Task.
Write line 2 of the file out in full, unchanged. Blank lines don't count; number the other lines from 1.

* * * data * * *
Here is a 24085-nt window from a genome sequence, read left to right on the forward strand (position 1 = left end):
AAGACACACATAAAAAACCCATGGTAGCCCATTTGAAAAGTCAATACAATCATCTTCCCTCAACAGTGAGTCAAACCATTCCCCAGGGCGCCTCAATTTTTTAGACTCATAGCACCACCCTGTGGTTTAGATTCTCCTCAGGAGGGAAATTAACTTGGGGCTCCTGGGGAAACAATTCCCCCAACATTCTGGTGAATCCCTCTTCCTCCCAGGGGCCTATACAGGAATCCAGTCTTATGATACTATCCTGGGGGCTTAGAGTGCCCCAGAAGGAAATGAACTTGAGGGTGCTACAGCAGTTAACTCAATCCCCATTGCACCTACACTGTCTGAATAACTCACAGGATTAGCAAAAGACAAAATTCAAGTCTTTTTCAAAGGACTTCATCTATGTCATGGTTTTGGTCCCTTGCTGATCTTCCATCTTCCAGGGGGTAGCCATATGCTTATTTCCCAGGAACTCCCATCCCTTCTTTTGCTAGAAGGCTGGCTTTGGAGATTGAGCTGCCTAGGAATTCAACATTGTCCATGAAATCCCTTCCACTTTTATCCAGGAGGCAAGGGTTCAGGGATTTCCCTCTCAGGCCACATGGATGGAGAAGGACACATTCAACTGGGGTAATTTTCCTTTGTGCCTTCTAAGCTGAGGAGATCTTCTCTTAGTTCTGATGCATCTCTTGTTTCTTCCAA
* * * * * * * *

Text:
AAGACACACATAAAAAACCCATGGTAGCCCATTTGAAAAGTCAATACAATCATCTTCCCTCAACAGTGAGTCAAACCATTCCCCAGGGCGCCTCAATTTTTTAGACTCATAGCACCACCCTGTGGTTTAGATTCTCCTCAGGAGGGAAATTAACTTGGGGCTCCTGGGGAAACAATTCCCCCAACATTCTGGTGAATCCCTCTTCCTCCCAGGGGCCTATACAGGAATCCAGTCTTATGATACTATCCTGGGGGCTTAGAGTGCCCCAGAAGGAAATGAACTTGAGGGTGCTACAGCAGTTAACTCAATCCCCATTGCACCTACACTGTCTGAATAACTCACAGGATTAGCAAAAGACAAAATTCAAGTCTTTTTCAAAGGACTTCATCTATGTCATGGTTTTGGTCCCTTGCTGATCTTCCATCTTCCAGGGGGTAGCCATATGCTTATTTCCCAGGAACTCCCATCCCTTCTTTTGCTAGAAGGCTGGCTTTGGAGATTGAGCTGCCTAGGAATTCAACATTGTCCATGAAATCCCTTCCACTTTTATCCAGGAGGCAAGGGTTCAGGGATTTCCCTCTCAGGCCACATGGATGGAGAAGGACACATTCAACTGGGGTAATTTTCCTTTGTGCCTTCTAAGCTGAGGAGATCTTCTCTTAGTTCTGATGCATCTCTTGTTTCTTCCAA